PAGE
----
Scot Kildall appears to enjoy analysing networks, to me the mapping of ideas or movement in a continuing theme. Some research on big data has brought about ideas that initially appear science or future systems based.
His current residency is at Impakt based in the Netherlands, which previews and discusses contemporary media culture and innovative audiovisual arts in an interdisciplinary context. His work there is titled Equity Bot, and will add to their online component of their festival this year. Here the concept is to explore how publicly sharing the tools the market traders etc use in their investments would affect the average investor. The algorithms he has developed and is developing have also looked for correlation between public sharing of sentiment (such as with twitter) and fluctuations in various stocks. Whereas Ann-Katrin Krenz has explored aspects of this idea in a largely visual way and distilled it down to a simple visual barometer, Scott Kildalls approach appears to be diving into the complexity of the argument and it seems maintaining the complexity. After reading his blog on his research so far and now I have a link to the Impakt site, it will be interesting to see the final direction of his exploration.
This video displays his love of data and its representation. It was part of the Urban Data Challenge Hackathon (data visualisation) San Francisco. I find this work interesting because at first glance it just looks like a graph on time lapse, but on closer look the ppm scale appears to flex along with the CO and CO2 and I had to question why are they doing this? Is it really posing a question of showing how a problem can be visually condensed to remain pretty but still let us know?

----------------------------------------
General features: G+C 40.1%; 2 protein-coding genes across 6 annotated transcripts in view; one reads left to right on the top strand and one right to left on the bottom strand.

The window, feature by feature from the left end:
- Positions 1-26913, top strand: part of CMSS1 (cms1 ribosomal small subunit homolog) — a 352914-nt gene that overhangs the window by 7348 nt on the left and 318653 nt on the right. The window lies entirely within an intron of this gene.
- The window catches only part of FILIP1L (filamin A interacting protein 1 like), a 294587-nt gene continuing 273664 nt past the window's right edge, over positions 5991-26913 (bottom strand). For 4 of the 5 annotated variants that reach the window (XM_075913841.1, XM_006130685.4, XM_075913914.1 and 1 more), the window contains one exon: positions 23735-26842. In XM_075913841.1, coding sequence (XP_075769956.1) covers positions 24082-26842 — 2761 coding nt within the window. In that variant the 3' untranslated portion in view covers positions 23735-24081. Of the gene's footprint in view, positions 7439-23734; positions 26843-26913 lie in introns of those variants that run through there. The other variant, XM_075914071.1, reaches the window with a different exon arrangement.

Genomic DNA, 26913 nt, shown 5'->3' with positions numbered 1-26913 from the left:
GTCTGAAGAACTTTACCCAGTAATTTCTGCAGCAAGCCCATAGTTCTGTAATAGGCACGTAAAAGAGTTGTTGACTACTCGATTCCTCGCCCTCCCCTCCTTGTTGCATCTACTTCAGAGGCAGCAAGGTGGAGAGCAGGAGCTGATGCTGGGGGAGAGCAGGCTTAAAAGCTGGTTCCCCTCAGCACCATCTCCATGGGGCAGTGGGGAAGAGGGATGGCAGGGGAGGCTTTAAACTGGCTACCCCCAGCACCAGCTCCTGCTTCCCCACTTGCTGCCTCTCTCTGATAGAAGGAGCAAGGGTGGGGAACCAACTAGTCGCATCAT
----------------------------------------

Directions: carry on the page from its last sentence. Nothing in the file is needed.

I like his work, what I have seen of it so far. It makes me want to research what he is on about, so to me it is more educational but that may be because I lack knowledge of many of these areas, if I were an insider how would I approach the art? It is interesting for me to think on that, if it is with appreciation then he wins on two fronts.
The Life of Pooh maps the underground flushing systems for sewerage in San Francisco. It also analyses the general water structure of the city. This has an interactive component, which is more useful if you know San Francisco, he also created 3D printed sculptures based on the networks he discovered. I imagine this work to be largely suited to a museum or council site, not that I have anything against pooh but it seems interesting in that context largely due to the limitations of the interface usability on a home pc screen which required scrolling and expanding/compressing to see the map clearly. It is educational, to me the art is implied, a basis is the knowledge of the systems or ideas it represents.
I found his blog very generous in the way it is written because he lets you in on what he is thinking at the moment, including dead ends.
Scott Kildall’s Blog